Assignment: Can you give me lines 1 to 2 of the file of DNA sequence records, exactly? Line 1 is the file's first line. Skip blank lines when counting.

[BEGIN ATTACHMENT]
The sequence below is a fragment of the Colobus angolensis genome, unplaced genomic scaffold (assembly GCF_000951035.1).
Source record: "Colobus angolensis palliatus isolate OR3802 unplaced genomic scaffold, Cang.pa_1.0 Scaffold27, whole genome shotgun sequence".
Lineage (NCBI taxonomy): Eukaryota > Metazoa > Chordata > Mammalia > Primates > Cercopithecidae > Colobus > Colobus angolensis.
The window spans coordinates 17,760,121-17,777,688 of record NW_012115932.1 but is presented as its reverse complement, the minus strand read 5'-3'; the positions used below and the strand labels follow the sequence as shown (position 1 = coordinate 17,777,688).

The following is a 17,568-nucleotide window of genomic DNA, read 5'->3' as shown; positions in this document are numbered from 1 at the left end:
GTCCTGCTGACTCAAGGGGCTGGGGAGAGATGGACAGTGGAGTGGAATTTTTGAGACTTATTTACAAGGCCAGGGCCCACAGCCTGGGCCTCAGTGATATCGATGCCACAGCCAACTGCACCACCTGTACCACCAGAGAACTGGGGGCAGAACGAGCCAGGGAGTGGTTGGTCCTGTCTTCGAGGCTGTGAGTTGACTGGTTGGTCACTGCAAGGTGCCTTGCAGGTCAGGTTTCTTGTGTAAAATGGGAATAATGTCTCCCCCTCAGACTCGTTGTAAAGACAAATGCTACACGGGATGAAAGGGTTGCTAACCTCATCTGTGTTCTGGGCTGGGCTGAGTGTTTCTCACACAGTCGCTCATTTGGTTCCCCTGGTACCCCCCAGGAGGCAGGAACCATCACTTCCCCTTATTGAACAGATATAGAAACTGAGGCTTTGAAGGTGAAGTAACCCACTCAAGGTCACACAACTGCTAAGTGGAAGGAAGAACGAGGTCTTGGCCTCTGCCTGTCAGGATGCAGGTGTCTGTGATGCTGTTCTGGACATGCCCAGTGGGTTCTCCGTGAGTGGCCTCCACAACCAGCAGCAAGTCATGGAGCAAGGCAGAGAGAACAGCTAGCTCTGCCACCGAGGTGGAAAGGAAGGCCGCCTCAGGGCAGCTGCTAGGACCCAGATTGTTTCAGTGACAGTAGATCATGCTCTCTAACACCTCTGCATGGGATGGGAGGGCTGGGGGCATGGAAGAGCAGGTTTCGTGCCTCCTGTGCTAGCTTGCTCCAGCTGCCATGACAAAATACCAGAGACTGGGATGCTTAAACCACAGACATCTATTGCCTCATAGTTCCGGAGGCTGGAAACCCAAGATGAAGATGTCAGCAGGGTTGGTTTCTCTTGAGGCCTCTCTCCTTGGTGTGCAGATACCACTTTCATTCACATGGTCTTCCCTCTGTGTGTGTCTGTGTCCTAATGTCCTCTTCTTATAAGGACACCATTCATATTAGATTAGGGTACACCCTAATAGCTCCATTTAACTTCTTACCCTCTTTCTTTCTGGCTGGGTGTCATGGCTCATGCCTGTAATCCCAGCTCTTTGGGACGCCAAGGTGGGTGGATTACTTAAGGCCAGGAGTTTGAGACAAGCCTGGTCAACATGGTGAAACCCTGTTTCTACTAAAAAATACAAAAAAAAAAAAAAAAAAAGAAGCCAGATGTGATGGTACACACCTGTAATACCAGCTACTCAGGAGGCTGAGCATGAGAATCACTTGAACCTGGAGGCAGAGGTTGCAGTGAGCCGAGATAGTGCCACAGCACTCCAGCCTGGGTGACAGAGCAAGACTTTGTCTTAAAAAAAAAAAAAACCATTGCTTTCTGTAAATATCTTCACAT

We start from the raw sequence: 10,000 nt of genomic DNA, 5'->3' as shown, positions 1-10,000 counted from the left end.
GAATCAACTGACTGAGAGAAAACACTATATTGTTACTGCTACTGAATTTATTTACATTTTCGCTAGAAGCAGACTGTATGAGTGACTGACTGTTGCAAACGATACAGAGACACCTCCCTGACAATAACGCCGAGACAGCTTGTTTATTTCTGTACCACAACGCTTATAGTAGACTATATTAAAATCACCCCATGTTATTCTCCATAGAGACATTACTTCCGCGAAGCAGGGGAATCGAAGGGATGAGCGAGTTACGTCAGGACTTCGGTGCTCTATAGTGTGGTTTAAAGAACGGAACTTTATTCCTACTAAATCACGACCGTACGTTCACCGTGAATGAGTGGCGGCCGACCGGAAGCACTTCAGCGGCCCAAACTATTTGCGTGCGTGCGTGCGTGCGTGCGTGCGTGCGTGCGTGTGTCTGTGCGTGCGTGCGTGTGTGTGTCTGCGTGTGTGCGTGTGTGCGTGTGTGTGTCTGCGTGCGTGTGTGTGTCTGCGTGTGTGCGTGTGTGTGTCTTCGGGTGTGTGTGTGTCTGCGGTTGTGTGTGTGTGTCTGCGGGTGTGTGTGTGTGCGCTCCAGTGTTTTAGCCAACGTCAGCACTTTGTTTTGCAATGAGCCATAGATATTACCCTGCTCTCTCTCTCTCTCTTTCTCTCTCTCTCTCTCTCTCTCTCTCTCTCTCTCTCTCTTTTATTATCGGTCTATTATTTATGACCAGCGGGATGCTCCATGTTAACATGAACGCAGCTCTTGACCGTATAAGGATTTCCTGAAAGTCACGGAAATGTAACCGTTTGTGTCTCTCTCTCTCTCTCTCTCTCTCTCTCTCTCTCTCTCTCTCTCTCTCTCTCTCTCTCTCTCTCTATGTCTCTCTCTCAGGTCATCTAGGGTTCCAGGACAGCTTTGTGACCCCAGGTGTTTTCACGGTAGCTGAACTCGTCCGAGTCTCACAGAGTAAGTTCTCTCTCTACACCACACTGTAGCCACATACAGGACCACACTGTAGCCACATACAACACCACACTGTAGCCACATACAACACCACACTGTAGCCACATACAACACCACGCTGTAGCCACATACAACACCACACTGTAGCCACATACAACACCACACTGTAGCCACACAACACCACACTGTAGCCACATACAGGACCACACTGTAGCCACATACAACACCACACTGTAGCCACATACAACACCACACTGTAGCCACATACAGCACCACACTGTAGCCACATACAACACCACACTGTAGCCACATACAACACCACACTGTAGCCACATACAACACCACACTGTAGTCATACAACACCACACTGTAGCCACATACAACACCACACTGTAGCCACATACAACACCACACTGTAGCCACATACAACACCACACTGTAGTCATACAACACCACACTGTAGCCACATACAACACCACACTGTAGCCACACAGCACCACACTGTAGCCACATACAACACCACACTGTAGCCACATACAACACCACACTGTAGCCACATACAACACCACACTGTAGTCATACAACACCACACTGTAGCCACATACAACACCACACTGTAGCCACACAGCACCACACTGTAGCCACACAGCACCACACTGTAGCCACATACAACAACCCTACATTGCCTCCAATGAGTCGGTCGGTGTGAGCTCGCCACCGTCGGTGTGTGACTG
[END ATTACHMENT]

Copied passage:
The sequence below is a fragment of the Colobus angolensis genome, unplaced genomic scaffold (assembly GCF_000951035.1).
Source record: "Colobus angolensis palliatus isolate OR3802 unplaced genomic scaffold, Cang.pa_1.0 Scaffold27, whole genome shotgun sequence".